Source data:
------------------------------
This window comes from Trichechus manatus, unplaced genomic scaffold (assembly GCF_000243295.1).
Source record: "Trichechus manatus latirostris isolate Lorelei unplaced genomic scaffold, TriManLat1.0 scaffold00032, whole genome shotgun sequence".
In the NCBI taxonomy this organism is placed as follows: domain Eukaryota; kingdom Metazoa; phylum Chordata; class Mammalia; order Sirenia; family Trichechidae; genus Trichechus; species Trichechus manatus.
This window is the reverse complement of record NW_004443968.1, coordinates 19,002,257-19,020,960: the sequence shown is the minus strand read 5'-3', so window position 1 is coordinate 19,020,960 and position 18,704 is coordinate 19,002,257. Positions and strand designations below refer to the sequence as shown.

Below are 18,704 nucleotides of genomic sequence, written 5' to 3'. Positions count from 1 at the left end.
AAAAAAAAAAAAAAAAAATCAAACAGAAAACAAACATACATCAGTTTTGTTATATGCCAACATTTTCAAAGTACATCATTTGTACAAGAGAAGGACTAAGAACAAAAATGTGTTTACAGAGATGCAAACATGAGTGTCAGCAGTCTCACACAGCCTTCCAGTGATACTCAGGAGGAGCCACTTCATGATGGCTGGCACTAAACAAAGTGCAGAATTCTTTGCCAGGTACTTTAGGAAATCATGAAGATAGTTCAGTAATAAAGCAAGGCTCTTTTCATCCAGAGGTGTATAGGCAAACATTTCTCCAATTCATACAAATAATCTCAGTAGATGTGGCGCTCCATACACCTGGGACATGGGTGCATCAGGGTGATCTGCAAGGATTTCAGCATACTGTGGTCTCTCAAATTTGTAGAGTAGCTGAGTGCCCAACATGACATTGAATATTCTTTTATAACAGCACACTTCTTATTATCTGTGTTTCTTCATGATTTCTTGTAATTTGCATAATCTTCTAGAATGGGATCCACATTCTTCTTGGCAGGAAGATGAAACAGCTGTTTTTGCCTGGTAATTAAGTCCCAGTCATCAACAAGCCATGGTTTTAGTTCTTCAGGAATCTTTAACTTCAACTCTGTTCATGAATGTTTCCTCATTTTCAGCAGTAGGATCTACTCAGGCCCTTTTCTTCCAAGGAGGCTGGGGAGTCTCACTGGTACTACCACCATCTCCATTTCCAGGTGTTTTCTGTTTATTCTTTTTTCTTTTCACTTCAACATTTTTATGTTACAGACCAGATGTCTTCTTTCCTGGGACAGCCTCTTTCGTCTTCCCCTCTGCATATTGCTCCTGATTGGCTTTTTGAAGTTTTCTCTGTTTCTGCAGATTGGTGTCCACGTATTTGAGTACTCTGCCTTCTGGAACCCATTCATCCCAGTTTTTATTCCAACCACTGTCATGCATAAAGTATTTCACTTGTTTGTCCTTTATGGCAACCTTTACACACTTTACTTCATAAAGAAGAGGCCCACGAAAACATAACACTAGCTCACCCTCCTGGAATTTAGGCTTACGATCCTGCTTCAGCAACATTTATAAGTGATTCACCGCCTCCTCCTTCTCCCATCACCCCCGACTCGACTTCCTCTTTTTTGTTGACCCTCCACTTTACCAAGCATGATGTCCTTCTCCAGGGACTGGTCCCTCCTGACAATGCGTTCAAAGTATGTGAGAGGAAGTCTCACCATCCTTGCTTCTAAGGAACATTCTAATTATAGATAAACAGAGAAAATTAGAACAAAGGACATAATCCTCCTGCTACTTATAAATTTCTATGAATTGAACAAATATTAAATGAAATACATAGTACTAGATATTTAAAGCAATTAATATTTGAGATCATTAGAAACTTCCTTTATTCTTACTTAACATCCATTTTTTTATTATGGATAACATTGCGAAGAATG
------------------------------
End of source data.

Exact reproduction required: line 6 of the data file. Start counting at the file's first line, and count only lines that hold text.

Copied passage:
AAAAAAAAAAAAAAAAAATCAAACAGAAAACAAACATACATCAGTTTTGTTATATGCCAACATTTTCAAAGTACATCATTTGTACAAGAGAAGGACTAAGAACAAAAATGTGTTTACAGAGATGCAAACATGAGTGTCAGCAGTCTCACACAGCCTTCCAGTGATACTCAGGAGGAGCCACTTCATGATGGCTGGCACTAAACAAAGTGCAGAATTCTTTGCCAGGTACTTTAGGAAATCATGAAGATAGTTCAGTAATAAAGCAAGGCTCTTTTCATCCAGAGGTGTATAGGCAAACATTTCTCCAATTCATACAAATAATCTCAGTAGATGTGGCGCTCCATACACCTGGGACATGGGTGCATCAGGGTGATCTGCAAGGATTTCAGCATACTGTGGTCTCTCAAATTTGTAGAGTAGCTGAGTGCCCAACATGACATTGAATATTCTTTTATAACAGCACACTTCTTATTATCTGTGTTTCTTCATGATTTCTTGTAATTTGCATAATCTTCTAGAATGGGATCCACATTCTTCTTGGCAGGAAGATGAAACAGCTGTTTTTGCCTGGTAATTAAGTCCCAGTCATCAACAAGCCATGGTTTTAGTTCTTCAGGAATCTTTAACTTCAACTCTGTTCATGAATGTTTCCTCATTTTCAGCAGTAGGATCTACTCAGGCCCTTTTCTTCCAAGGAGGCTGGGGAGTCTCACTGGTACTACCACCATCTCCATTTCCAGGTGTTTTCTGTTTATTCTTTTTTCTTTTCACTTCAACATTTTTATGTTACAGACCAGATGTCTTCTTTCCTGGGACAGCCTCTTTCGTCTTCCCCTCTGCATATTGCTCCTGATTGGCTTTTTGAAGTTTTCTCTGTTTCTGCAGATTGGTGTCCACGTATTTGAGTACTCTGCCTTCTGGAACCCATTCATCCCAGTTTTTATTCCAACCACTGTCATGCATAAAGTATTTCACTTGTTTGTCCTTTATGGCAACCTTTACACACTTTACTTCATAAAGAAGAGGCCCACGAAAACATAACACTAGCTCACCCTCCTGGAATTTAGGCTTACGATCCTGCTTCAGCAACATTTATAAGTGATTCACCGCCTCCTCCTTCTCCCATCACCCCCGACTCGACTTCCTCTTTTTTGTTGACCCTCCACTTTACCAAGCATGATGTCCTTCTCCAGGGACTGGTCCCTCCTGACAATGCGTTCAAAGTATGTGAGAGGAAGTCTCACCATCCTTGCTTCTAAGGAACATTCTAATTATAGATAAACAGAGAAAATTAGAACAAAGGACATAATCCTCCTGCTACTTATAAATTTCTATGAATTGAACAAATATTAAATGAAATACATAGTACTAGATATTTAAAGCAATTAATATTTGAGATCATTAGAAACTTCCTTTATTCTTACTTAACATCCATTTTTTTATTATGGATAACATTGCGAAGAATG